On the whole human beings are not moved by bare facts. But it's worse than this. On the whole we see people who try to communicate solely in terms of facts extremely negatively; as cold, unemotional, uncaring, and inhuman. The whole point of the Mr Spock character in Star Trek was that his emotions were just below the surface and constantly threatened to burst out. And even if they did not his apparent coldness highlighted his limitations in dealing with humans, and acted as a contrast to the hot-blooded impulsiveness of Captain Kirk. They were a team that only really functioned well together. And on the contrary people who emotionally communicate a clear sense of values can often get away with being completely irrational.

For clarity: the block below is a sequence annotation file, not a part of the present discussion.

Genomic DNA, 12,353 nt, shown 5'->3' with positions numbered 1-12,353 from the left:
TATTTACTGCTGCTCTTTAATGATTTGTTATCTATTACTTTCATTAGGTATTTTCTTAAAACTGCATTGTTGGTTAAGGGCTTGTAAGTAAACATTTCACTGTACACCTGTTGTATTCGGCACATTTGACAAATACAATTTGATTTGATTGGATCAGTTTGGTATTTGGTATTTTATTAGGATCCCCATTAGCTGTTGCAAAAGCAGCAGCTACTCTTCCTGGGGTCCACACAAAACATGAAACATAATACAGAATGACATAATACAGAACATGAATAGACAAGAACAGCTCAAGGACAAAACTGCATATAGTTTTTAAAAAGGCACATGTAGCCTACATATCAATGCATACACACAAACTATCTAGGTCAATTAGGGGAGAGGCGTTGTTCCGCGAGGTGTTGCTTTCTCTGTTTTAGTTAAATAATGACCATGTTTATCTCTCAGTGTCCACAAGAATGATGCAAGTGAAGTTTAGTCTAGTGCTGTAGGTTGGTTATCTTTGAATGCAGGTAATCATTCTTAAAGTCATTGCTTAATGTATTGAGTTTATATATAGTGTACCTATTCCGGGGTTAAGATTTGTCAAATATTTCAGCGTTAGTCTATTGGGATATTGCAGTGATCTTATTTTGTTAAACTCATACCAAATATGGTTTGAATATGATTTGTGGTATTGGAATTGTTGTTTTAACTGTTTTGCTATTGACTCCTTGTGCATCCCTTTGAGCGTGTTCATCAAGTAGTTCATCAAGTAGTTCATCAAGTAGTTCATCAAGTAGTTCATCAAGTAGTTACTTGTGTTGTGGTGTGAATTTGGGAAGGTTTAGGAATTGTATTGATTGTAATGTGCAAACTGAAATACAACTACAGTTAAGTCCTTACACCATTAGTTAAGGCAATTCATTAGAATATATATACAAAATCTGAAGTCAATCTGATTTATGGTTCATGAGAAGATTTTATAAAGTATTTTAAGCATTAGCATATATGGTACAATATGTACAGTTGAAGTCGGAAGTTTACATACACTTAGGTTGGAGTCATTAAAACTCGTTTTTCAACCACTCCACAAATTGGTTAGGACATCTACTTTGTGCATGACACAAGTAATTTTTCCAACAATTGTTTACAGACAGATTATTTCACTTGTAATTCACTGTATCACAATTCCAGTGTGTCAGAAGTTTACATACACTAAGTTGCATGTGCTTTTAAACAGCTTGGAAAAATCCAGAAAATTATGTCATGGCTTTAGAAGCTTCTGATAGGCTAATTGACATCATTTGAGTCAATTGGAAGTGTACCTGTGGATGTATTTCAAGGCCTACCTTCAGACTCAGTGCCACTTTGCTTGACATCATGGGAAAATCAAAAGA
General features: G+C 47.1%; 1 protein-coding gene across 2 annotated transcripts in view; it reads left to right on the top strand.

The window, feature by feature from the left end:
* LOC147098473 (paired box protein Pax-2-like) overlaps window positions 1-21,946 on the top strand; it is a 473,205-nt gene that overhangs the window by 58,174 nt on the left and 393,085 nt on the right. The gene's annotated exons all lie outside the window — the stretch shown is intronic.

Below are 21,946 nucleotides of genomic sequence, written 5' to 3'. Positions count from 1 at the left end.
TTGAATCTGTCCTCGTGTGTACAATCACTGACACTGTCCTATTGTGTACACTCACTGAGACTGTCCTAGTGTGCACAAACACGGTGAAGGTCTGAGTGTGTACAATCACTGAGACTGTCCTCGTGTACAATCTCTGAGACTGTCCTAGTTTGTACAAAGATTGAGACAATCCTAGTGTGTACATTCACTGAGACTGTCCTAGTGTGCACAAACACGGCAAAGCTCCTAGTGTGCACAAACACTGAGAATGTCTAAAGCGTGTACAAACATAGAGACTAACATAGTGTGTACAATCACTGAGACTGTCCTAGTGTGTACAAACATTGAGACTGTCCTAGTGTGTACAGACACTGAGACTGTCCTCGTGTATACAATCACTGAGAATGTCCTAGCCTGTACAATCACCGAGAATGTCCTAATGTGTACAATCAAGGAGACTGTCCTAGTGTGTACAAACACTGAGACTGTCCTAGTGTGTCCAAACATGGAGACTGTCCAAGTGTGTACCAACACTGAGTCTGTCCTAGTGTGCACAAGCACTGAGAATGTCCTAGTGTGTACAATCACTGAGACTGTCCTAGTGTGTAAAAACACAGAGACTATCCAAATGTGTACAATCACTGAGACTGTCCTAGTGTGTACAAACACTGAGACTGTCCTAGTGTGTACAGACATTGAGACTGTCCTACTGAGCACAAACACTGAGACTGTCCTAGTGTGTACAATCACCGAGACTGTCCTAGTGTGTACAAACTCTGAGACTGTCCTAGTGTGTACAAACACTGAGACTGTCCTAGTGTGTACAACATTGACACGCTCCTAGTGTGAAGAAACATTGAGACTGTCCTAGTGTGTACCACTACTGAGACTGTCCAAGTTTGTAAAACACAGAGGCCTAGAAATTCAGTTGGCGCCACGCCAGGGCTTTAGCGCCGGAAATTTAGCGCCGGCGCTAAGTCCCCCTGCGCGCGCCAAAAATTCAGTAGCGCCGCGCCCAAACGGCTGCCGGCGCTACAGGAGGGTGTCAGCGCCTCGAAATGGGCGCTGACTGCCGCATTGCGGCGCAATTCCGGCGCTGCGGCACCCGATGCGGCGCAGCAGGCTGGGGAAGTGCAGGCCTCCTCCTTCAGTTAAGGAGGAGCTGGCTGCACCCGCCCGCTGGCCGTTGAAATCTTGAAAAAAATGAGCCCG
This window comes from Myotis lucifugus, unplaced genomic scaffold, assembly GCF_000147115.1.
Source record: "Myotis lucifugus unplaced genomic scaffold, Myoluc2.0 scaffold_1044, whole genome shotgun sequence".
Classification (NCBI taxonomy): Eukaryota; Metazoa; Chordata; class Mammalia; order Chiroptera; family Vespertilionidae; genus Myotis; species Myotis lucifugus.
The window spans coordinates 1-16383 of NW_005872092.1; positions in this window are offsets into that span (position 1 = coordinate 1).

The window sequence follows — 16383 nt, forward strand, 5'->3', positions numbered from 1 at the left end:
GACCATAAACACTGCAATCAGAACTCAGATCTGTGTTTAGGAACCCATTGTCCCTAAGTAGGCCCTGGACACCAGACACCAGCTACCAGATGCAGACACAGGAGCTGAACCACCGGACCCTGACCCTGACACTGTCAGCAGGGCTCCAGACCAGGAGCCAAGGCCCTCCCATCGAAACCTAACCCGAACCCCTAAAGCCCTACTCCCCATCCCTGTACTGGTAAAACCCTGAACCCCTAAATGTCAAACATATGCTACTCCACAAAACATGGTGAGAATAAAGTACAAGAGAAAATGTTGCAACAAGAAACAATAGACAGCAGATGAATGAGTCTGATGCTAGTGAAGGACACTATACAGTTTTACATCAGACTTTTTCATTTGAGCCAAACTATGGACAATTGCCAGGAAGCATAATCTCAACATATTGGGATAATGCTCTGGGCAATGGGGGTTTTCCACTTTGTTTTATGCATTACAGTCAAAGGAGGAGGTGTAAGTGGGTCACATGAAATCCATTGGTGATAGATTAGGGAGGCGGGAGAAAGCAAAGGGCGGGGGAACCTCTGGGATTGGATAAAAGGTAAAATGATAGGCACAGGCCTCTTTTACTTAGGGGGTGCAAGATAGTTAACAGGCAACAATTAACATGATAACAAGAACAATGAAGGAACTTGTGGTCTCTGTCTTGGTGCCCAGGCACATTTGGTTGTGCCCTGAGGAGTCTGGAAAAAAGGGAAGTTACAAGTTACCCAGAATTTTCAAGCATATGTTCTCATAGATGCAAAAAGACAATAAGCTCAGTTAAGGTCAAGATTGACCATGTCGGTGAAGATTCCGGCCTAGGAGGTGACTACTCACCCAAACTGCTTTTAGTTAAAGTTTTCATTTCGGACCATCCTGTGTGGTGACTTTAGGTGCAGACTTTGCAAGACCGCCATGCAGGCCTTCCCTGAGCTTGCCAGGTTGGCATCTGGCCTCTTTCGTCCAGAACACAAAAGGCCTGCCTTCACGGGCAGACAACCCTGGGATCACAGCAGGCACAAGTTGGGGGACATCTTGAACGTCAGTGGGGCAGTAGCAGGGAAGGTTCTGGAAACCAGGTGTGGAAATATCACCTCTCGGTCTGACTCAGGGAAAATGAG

It's interesting that nature documentaries are a clear exception to this cold style of communication of science. TV producers know that the audience are drawn into their work by drama and intrigue. The facts have to be woven into a narrative which creates an emotional resonance. David Attenborough is a master of this. His documentaries draw the audience in by portraying life as a drama with archetypal characters. This enables the audience to identify with the "characters". This was also part of the fascination with Jane Goodall's work on the chimps at Gombe stream. Her approach of using names helped us to come into relationship with the chimps, to glimpse ourselves in their games, loves, and struggles. And perhaps this dramatic style is a hint to those who would communicate about evolution to a wider audience? We want to know, above all, why we should care about evolution.